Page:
It can be just as nerve-wracking to watch a dog experience a seizure as it can be to watch a human experience one. And just like with humans, seizures in dogs can occur randomly and infrequently, with no rhyme or warning, or they can plague your pet frequently and predictably.
Dog seizures can be mild and virtually undetectable, or severe, coupled with strong shaking, and everything in between. Sometimes they can occur in clusters, where your pet will experience several seizures in the same day.
Dogs who experience frequent and violent seizures lasting for long periods of time that are unable to be controlled by common treatment methods may be euthanized as a kindness.
This is because when a dog experiences multiple seizures on a regular basis, there is a higher probability of brain damage. This creates an increased likelihood of more seizures, and it becomes a vicious circle. Quality of life then becomes the primary consideration.
Interestingly, when dogs are excited, about to eat, or when they are falling asleep or waking up, their brain activity changes. This changing brain activity appears to be what can trigger canine seizures, despite the dog appearing completely normal otherwise.
Sometimes dog seizures can be triggered by trauma, others by toxin exposure, compromised organs, blood issues, genetic problems, brain tumors, and a myriad of other causes. When the exact source can’t be pin-pointed, the seizures are simply called idiopathic.
Types of Seizures in Dogs
While there are many types of dog seizures, they are typically classified in one of three ways.
- A dog may have generalized seizures, which can be mild or tonic-clonic (sometimes referred to as grand mal seizures).
- A dog may have what is called focal or partial seizures.
- And a dog may have focal or partial seizures that present with secondary generalization.
Within those classifications a dog may have several types of seizures.
This type of seizure involves the whole body and results from both hemispheres of the brain misfiring. Your dog may lose consciousness and fall, their limbs may twitch and jerk or extend with rigidity.
Your dog also may stop breathing. After 10-30 seconds, your dog may paddle their legs, chomp their jaw, involuntarily defecate or urinate, salivate, bark, whine, or otherwise vocalize, and their pupils may dilate.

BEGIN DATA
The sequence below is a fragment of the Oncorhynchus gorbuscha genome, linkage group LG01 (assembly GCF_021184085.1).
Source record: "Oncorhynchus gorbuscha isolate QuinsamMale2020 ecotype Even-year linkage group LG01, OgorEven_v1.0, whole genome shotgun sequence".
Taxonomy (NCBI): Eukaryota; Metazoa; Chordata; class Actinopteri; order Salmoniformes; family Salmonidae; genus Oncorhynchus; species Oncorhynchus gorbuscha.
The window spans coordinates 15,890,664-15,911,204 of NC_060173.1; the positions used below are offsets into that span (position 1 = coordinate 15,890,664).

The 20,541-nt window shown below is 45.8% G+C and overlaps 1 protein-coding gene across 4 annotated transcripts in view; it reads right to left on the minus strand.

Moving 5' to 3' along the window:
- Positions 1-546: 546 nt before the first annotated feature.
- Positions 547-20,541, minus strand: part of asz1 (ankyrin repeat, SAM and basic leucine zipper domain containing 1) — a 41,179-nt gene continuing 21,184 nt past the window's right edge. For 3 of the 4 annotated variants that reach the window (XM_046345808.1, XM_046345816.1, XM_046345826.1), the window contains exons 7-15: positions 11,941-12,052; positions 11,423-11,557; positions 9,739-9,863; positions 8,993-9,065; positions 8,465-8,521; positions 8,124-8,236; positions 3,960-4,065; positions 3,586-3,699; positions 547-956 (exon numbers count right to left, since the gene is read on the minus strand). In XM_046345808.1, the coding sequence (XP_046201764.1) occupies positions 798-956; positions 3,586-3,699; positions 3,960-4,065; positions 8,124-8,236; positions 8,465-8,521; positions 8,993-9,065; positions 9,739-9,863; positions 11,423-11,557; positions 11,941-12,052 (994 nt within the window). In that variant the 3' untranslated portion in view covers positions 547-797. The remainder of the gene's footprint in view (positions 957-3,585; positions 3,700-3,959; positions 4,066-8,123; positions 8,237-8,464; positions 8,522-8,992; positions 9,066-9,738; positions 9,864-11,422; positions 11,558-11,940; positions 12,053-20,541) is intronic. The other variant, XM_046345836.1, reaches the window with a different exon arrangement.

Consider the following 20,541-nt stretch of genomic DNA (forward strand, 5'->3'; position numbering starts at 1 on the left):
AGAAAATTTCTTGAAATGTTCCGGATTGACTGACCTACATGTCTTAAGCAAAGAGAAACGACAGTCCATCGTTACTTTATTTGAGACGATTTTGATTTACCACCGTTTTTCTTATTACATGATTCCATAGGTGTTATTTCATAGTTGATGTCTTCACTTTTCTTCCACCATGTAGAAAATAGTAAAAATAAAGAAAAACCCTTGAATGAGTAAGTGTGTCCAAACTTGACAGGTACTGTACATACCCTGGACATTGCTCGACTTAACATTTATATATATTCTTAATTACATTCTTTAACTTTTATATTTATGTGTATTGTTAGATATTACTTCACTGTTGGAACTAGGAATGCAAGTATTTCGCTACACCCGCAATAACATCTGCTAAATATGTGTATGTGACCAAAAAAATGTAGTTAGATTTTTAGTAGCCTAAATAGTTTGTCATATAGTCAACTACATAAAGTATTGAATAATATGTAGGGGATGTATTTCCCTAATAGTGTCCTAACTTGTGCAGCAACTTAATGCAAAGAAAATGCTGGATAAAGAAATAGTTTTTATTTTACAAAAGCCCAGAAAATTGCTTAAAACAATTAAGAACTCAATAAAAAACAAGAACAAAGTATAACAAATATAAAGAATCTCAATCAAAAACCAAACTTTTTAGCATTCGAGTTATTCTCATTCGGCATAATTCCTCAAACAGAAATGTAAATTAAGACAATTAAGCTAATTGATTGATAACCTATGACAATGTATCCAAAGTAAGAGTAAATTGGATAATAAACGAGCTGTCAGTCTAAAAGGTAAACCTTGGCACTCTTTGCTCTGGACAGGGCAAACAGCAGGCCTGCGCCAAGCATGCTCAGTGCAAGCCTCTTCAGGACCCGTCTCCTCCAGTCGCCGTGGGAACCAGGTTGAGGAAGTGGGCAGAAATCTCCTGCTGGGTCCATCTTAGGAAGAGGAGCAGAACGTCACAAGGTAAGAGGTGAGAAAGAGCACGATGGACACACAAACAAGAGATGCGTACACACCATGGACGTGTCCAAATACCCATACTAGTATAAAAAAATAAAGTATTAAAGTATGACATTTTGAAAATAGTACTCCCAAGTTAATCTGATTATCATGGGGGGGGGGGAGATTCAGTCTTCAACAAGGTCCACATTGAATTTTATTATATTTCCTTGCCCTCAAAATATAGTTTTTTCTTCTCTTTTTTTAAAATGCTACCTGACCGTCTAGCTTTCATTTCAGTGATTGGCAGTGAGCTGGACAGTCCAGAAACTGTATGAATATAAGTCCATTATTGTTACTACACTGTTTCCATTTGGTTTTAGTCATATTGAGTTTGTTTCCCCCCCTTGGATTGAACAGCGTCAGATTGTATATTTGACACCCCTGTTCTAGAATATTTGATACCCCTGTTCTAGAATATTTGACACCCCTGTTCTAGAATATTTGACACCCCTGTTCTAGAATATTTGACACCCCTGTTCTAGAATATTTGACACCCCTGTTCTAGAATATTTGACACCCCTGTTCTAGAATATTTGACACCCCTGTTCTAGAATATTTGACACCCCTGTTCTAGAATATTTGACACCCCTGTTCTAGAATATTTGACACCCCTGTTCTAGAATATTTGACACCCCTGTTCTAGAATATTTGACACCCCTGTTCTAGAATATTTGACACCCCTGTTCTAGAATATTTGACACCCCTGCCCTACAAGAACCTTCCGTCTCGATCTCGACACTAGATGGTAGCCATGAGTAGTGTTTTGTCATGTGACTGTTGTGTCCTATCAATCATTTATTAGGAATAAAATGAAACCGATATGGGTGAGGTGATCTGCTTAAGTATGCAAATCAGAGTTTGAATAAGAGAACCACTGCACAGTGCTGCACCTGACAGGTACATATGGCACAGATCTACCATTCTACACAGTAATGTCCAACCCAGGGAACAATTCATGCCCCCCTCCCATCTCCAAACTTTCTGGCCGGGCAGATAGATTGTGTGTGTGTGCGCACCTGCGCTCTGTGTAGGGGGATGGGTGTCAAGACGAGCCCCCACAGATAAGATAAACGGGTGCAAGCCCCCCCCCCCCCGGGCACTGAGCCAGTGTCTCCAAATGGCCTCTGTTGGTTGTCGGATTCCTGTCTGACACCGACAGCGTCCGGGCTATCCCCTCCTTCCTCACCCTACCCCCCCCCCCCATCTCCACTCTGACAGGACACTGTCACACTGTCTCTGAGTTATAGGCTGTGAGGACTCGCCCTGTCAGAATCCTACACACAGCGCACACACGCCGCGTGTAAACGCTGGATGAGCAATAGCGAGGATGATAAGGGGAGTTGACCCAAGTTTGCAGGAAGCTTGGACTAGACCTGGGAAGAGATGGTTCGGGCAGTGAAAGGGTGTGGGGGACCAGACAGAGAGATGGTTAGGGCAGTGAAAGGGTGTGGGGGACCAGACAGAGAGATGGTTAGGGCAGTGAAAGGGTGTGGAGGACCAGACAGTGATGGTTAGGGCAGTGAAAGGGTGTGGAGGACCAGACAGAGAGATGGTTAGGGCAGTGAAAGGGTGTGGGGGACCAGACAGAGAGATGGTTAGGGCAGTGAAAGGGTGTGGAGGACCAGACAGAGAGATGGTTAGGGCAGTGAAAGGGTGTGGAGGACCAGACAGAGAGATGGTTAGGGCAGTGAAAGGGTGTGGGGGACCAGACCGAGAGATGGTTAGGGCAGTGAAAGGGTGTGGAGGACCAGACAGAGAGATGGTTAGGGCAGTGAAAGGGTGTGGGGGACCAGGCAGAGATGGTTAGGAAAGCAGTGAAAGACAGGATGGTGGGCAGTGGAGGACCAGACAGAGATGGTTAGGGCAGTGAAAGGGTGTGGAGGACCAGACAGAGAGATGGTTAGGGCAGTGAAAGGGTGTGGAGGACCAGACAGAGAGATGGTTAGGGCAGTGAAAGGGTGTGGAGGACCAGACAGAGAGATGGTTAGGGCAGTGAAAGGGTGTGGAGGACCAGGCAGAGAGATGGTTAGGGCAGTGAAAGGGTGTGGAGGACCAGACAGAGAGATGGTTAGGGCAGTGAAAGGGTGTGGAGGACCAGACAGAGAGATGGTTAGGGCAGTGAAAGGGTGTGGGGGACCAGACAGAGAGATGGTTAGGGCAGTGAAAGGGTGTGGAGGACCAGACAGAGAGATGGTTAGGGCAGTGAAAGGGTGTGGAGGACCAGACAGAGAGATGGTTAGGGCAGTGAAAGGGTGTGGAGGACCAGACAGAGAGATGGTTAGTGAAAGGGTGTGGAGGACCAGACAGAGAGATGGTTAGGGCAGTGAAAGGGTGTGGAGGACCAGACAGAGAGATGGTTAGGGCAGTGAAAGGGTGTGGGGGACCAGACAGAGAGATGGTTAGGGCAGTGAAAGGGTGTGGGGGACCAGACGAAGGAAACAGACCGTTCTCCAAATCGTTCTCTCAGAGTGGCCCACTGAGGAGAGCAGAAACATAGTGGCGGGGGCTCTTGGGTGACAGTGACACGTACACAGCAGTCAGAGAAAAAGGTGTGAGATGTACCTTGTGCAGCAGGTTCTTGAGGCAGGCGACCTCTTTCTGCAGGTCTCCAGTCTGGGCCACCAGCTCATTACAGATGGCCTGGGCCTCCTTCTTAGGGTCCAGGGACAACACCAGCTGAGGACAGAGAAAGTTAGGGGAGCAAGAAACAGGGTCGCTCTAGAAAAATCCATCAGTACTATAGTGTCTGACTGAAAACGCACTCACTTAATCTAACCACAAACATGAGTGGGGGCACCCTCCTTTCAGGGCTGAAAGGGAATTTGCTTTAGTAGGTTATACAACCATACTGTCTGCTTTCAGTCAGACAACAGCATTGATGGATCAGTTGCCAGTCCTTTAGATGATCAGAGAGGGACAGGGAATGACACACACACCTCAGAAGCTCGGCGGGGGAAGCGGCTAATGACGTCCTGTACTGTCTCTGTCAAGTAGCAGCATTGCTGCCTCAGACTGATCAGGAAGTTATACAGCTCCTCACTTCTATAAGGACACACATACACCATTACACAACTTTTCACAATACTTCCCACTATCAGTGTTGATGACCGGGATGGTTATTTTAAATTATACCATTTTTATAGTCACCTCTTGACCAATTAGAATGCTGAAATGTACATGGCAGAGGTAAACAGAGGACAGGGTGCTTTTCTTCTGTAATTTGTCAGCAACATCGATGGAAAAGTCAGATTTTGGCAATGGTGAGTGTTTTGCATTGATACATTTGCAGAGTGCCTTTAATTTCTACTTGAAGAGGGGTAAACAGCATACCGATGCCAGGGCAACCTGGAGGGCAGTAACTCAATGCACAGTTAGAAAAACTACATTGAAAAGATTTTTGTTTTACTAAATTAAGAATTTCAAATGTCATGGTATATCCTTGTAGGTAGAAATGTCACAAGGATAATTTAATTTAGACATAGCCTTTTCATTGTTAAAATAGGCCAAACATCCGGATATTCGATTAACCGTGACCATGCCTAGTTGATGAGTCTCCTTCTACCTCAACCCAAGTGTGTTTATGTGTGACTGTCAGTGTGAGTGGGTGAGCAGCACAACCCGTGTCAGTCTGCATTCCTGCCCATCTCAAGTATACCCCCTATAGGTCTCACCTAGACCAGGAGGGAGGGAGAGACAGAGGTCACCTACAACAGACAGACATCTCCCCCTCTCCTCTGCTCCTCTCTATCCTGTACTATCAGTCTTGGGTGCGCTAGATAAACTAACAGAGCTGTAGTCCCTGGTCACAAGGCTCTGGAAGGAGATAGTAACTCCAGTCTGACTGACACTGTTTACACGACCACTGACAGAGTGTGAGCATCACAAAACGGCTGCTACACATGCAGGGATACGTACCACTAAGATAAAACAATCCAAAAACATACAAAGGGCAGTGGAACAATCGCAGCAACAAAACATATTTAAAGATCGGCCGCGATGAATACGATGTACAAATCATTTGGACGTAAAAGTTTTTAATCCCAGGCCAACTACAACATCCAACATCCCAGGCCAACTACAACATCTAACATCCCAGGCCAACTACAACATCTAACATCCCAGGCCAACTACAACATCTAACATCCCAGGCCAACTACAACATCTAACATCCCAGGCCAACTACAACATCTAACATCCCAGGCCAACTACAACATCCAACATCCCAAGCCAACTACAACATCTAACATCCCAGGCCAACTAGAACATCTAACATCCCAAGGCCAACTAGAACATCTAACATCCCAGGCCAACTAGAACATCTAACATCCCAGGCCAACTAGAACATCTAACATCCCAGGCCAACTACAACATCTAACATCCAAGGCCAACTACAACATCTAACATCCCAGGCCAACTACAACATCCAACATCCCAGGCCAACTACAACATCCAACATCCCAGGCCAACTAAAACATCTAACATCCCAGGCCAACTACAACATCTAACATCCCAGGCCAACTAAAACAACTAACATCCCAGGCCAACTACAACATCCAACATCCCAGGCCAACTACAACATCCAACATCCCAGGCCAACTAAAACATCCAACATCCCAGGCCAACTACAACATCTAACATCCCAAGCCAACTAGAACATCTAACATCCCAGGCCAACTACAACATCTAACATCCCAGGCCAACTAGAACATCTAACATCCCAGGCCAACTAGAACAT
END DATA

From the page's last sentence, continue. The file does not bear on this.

If the seizure is mild, loss of consciousness may not occur, and there may be very little limb extension or paddling. The entire episode can last anywhere between 30-90 seconds in total, and recovery, although sometimes immediate, can also take up to 24 hours.
Within the generalized seizure category, dogs can experience tonic, tonic-clonic (grand mal), clonic, atonic, myclonic and absence (petit mal) seizures.
Also sometimes called Grand Mal seizures, this is one of the most common types of seizures found in dogs. Symptoms can occur well before an attack itself, sometimes days beforehand. Anxiety, irritability, dizziness, weakness, and mood changes are some of the warning signs that your dog may suffer from a grand mal seizure. Most often associated with low levels of blood sugar and salt, or drug toxicity, grand mal seizures in dogs generally last around a minute.
During a tonic seizure, your pet will experience non-vibratory muscle contractions. You usually see this in their legs, as they will flex and relax. This type of seizure is abrupt and can last anywhere from 10 seconds to a full minute. They most often occur when a dog is drowsy or in non-REM sleep.
This type of attack often goes hand in hand with tonic seizures. Sometimes called ‘drop attacks’ your pet may suddenly go limp and lose consciousness for a brief time, around 1-2 seconds, coupled with rapid recovery.
This type of dog seizure is rare, and typically presents in canines with elevated temperatures. Your dog may lose consciousness suddenly and jerk and spasm, with muscles contracting and relaxing for up to a minute.
Petit Mal Seizures
Petit mal seizures are sometimes referred to as absence seizures, and they aren’t very common when it comes to dogs, if they are recognized at all. If your pet does experience a petit mal, you may notice them staring, they might lick their lips, or their eyes might roll upwards.
Sometimes they shake their head back and forth, or their whole body will tremble uncontrollably. Some dogs become quiet and just blink, but regardless of symptoms, petit mal seizures are always brief, barely lasting a minute. However, if these types of seizures aren’t treated, they can recur numerous times and can turn into grand mal seizures.
With this type of seizure, your dog’s muscles will contract rapidly, and their pelvic muscles and facial muscles may jerk or twitch. This type of dog seizure is most often seen in younger dogs suffering from idiopathic or symptomatic epilepsy.
Partial or Focal Seizures
This type of seizure is characterized by localization, and is explained as simple or complex, depending upon the dog’s level of awareness when it occurs.
Your dog will usually remain conscious during a simple focal seizure, although the level of consciousness will be more impaired during a complex episode. Focal seizures occur when a small area of nerve cells in one hemisphere of the brain misfire.
Some indications of a partial or focal seizure in dogs include:
- Twitching and jerking in one side of your pet’s body and/or their face